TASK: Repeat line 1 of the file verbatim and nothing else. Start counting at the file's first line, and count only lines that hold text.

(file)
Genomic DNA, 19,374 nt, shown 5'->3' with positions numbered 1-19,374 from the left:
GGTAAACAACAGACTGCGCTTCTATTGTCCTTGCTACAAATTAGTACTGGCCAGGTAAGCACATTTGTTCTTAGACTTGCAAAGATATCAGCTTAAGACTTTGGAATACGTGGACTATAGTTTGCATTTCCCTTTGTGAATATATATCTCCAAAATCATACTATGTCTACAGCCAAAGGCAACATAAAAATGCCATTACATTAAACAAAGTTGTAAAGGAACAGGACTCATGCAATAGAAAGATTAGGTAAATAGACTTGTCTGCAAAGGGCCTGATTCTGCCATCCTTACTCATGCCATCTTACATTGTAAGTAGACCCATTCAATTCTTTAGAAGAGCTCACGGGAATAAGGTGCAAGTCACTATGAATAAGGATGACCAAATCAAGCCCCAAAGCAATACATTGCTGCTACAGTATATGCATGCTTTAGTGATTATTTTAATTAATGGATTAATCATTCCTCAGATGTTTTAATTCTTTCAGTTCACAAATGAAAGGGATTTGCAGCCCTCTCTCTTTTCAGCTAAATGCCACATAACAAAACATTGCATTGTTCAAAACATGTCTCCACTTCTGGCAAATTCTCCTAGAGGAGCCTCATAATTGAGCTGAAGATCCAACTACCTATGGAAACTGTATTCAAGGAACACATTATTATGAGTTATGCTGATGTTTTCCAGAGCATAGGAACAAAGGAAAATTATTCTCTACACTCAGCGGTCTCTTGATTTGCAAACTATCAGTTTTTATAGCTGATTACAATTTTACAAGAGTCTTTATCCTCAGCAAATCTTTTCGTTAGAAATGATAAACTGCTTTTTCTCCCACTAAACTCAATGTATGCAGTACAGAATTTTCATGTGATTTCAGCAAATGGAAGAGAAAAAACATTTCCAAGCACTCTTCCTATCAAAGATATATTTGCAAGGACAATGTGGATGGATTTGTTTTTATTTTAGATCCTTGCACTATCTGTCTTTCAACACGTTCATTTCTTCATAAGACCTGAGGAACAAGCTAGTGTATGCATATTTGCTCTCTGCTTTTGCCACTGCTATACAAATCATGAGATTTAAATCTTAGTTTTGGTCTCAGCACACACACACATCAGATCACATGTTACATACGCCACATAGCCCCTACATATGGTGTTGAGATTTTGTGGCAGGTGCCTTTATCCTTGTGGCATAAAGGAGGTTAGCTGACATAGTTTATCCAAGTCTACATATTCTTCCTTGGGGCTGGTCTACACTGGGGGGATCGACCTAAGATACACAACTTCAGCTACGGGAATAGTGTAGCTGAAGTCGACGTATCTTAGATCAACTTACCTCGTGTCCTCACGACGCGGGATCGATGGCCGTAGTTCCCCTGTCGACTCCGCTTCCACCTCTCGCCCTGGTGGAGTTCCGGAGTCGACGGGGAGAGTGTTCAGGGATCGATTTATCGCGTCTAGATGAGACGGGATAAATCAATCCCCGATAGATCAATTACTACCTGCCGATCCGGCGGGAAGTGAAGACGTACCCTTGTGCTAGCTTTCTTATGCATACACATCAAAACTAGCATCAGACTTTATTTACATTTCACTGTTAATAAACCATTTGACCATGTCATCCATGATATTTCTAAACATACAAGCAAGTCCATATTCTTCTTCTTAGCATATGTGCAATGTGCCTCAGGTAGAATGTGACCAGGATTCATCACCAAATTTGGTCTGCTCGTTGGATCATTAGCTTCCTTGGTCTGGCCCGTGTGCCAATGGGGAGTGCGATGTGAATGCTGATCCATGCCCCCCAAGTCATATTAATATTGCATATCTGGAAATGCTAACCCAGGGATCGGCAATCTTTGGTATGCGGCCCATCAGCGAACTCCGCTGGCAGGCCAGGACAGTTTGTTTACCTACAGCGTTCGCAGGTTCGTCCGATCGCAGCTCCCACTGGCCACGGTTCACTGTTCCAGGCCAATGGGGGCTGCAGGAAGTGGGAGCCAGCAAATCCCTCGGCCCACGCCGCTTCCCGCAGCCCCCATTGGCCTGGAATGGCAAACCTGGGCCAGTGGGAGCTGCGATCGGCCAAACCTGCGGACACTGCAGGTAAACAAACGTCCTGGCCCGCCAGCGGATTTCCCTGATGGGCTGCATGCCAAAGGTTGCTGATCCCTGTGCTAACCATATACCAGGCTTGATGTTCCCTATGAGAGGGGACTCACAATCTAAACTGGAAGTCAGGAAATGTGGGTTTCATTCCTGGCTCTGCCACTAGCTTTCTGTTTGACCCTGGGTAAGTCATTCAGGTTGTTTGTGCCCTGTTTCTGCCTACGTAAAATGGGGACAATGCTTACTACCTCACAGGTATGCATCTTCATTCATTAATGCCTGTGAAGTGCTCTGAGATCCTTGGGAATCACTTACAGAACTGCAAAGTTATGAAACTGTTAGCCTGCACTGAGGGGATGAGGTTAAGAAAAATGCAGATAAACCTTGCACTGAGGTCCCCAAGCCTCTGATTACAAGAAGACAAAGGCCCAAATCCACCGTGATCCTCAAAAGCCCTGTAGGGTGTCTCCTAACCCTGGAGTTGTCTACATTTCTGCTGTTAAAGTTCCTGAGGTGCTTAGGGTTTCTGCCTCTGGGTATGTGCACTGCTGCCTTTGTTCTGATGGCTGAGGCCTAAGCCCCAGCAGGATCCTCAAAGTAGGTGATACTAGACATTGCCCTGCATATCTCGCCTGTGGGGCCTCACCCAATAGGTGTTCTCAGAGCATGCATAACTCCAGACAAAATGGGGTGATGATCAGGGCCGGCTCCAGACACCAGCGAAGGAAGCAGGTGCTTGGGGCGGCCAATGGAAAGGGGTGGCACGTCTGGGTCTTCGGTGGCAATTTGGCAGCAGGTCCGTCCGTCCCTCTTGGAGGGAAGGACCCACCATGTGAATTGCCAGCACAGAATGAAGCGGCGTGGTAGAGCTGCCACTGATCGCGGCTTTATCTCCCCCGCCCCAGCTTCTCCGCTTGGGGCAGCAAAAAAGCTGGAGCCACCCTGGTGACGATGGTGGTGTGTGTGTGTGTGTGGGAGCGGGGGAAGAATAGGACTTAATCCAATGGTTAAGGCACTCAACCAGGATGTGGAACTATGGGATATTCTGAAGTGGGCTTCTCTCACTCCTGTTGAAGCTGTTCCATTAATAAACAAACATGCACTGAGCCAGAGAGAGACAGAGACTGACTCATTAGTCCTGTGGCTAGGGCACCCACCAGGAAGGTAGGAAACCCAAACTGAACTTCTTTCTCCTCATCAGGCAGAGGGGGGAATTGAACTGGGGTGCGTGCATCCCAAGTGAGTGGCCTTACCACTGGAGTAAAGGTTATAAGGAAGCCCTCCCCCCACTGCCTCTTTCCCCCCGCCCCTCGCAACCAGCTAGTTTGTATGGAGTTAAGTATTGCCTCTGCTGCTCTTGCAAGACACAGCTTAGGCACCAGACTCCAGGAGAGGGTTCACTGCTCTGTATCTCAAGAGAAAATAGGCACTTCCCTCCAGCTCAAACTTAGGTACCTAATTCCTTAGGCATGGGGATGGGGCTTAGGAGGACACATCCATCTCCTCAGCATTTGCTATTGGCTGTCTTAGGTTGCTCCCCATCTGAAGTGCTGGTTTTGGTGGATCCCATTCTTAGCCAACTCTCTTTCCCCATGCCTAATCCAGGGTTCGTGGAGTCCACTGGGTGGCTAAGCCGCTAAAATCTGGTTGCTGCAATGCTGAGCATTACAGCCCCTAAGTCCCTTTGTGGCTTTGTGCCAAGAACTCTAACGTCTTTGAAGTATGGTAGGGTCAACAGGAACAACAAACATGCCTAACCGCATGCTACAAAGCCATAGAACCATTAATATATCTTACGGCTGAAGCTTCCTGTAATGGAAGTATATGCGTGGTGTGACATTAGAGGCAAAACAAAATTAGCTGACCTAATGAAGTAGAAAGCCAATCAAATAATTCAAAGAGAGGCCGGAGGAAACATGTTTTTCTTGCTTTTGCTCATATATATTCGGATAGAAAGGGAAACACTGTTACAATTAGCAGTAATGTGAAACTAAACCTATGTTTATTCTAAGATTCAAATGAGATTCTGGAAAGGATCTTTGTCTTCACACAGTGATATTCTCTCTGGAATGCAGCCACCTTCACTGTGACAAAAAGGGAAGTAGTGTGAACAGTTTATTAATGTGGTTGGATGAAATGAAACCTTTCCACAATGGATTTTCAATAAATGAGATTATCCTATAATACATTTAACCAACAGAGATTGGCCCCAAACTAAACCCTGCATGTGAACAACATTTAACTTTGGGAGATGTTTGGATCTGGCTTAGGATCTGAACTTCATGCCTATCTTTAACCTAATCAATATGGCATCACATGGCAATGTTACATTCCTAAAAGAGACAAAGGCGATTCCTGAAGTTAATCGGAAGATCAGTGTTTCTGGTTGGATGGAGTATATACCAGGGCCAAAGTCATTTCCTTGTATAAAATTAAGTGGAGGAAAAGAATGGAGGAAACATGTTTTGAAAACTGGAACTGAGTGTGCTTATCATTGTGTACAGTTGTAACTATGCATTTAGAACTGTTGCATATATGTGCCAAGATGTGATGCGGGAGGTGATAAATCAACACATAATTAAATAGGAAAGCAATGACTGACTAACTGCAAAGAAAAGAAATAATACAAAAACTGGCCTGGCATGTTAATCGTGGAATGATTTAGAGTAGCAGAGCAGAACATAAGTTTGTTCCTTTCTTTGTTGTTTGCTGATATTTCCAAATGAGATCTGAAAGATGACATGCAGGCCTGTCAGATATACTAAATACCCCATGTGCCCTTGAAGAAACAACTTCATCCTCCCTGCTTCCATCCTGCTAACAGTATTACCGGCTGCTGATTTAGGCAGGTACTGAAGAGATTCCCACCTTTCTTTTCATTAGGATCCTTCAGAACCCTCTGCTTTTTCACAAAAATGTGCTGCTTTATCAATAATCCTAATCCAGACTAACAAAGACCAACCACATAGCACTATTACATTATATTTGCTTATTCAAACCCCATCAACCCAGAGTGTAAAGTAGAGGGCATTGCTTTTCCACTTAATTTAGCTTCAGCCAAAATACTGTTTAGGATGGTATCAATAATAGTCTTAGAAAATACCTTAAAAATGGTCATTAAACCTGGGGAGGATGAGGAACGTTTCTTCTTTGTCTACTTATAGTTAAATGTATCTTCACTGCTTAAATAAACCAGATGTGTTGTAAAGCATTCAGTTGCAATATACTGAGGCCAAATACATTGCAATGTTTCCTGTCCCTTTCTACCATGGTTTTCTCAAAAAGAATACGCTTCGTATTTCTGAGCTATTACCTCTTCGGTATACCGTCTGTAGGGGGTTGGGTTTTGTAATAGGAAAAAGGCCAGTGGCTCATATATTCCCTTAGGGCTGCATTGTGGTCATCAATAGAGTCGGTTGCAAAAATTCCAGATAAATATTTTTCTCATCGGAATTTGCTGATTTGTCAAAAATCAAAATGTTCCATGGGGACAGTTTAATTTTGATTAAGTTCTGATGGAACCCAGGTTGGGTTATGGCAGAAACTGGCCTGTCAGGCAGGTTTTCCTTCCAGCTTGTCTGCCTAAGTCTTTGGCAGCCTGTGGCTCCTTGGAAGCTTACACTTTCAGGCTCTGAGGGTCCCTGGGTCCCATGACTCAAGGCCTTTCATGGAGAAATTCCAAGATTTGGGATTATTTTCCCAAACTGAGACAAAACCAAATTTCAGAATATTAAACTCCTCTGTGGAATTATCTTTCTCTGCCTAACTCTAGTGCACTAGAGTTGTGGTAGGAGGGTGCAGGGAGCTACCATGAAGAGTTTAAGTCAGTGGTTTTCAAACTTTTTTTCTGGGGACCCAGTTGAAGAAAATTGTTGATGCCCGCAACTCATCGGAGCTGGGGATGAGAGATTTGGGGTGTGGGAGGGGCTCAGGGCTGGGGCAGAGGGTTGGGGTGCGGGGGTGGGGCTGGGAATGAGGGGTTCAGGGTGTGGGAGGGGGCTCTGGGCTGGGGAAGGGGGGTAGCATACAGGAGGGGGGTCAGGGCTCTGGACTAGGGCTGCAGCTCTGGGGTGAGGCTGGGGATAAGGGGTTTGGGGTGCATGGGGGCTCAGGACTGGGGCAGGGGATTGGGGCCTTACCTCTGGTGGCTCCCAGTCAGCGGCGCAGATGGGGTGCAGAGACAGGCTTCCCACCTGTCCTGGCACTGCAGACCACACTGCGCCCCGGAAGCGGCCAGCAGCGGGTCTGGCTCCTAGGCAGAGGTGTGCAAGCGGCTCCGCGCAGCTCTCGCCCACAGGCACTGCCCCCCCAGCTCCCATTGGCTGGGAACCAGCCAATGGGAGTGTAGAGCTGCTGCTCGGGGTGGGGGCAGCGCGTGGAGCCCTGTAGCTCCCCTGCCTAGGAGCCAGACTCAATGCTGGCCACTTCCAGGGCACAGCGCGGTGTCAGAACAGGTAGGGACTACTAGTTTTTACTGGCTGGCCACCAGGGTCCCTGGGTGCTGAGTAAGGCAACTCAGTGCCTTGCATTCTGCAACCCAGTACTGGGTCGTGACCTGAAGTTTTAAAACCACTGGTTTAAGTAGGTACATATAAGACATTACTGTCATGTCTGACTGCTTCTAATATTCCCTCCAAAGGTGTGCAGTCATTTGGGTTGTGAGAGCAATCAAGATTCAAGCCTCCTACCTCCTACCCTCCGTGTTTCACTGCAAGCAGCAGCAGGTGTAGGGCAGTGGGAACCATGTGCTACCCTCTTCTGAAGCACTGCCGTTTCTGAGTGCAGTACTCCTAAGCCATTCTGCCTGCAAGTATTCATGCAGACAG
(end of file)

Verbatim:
Genomic DNA, 19,374 nt, shown 5'->3' with positions numbered 1-19,374 from the left: